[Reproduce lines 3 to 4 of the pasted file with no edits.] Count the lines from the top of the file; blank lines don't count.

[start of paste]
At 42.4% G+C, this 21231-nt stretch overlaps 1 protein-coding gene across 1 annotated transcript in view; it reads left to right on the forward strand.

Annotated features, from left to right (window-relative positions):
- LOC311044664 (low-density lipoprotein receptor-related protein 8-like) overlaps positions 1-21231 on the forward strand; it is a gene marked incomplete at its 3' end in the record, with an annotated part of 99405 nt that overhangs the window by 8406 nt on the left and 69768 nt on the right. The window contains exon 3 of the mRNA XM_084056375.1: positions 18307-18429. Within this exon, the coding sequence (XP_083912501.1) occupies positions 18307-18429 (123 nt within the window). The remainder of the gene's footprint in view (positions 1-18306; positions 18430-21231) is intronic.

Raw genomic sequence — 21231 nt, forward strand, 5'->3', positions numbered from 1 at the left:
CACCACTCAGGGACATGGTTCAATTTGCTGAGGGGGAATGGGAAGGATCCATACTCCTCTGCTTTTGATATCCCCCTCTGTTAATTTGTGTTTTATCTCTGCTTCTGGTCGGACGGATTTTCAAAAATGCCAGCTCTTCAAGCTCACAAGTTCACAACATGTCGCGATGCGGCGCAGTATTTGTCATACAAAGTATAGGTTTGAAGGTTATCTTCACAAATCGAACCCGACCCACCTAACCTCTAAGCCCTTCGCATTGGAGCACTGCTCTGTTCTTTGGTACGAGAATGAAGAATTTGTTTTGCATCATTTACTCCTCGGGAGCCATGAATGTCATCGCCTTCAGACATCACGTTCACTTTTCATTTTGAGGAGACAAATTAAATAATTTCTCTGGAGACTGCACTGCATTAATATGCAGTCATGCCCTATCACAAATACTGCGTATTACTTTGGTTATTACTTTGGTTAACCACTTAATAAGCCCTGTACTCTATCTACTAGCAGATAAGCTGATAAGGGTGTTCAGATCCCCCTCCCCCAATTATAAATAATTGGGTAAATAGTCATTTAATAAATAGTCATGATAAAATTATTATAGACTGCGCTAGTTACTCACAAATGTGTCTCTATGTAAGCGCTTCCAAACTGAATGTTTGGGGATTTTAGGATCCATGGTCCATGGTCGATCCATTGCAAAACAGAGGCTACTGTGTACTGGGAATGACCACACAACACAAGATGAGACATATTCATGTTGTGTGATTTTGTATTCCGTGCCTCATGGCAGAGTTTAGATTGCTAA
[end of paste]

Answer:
- LOC311044664 (low-density lipoprotein receptor-related protein 8-like) overlaps positions 1-21231 on the forward strand; it is a gene marked incomplete at its 3' end in the record, with an annotated part of 99405 nt that overhangs the window by 8406 nt on the left and 69768 nt on the right. The window contains exon 3 of the mRNA XM_084056375.1: positions 18307-18429. Within this exon, the coding sequence (XP_083912501.1) occupies positions 18307-18429 (123 nt within the window). The remainder of the gene's footprint in view (positions 1-18306; positions 18430-21231) is intronic.

Raw genomic sequence — 21231 nt, forward strand, 5'->3', positions numbered from 1 at the left: